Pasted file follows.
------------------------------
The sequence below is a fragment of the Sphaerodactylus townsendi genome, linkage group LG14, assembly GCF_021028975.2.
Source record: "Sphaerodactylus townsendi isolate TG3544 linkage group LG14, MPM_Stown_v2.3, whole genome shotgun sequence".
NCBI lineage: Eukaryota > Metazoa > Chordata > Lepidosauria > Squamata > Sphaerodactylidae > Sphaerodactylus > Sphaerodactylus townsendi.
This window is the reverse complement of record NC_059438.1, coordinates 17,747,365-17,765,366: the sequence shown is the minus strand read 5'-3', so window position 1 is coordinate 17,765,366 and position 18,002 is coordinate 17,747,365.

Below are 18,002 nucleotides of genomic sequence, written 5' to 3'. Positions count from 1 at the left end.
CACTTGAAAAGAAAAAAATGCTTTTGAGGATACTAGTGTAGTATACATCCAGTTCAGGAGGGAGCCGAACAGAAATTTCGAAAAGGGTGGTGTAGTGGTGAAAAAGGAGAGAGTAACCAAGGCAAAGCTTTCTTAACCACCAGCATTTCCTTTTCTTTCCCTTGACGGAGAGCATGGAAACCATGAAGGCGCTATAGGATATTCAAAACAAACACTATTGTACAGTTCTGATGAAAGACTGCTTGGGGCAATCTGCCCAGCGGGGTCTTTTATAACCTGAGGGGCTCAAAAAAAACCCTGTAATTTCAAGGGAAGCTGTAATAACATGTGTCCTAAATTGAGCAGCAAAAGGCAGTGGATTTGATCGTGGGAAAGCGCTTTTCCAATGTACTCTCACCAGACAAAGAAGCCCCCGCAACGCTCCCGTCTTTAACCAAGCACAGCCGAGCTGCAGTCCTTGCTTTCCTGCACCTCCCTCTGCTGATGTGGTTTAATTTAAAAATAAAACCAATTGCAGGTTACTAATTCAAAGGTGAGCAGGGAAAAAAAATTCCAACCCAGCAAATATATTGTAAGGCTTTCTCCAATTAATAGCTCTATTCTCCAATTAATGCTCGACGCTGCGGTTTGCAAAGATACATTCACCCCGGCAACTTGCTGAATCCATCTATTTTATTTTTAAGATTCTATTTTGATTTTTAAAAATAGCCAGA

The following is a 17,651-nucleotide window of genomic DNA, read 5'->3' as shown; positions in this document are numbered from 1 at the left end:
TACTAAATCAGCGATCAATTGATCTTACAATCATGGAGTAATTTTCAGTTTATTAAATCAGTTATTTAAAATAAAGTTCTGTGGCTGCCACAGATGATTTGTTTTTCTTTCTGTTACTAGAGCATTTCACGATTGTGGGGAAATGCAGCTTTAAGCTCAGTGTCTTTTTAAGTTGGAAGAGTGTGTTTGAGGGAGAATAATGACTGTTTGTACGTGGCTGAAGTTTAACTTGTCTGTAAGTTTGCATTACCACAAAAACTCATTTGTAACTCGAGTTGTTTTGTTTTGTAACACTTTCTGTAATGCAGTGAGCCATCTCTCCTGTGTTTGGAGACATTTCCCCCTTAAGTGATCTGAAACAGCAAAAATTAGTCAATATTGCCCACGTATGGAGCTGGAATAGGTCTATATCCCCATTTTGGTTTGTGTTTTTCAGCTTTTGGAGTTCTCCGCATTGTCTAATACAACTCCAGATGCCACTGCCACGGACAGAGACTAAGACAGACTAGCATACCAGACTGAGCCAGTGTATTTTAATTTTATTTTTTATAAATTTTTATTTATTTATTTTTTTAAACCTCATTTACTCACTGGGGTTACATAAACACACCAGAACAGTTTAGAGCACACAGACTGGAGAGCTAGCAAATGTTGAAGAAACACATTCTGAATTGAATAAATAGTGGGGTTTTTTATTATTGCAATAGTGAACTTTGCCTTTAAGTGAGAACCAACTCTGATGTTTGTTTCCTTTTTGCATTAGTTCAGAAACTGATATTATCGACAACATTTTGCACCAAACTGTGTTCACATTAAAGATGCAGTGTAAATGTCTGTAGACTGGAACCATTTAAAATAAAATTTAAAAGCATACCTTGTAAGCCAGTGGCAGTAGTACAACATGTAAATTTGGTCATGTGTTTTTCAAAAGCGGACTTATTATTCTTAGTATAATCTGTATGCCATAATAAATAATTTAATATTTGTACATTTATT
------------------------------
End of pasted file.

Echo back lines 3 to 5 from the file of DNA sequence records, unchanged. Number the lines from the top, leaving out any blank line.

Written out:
NCBI lineage: Eukaryota > Metazoa > Chordata > Lepidosauria > Squamata > Sphaerodactylidae > Sphaerodactylus > Sphaerodactylus townsendi.
This window is the reverse complement of record NC_059438.1, coordinates 17,747,365-17,765,366: the sequence shown is the minus strand read 5'-3', so window position 1 is coordinate 17,765,366 and position 18,002 is coordinate 17,747,365.

Below are 18,002 nucleotides of genomic sequence, written 5' to 3'. Positions count from 1 at the left end.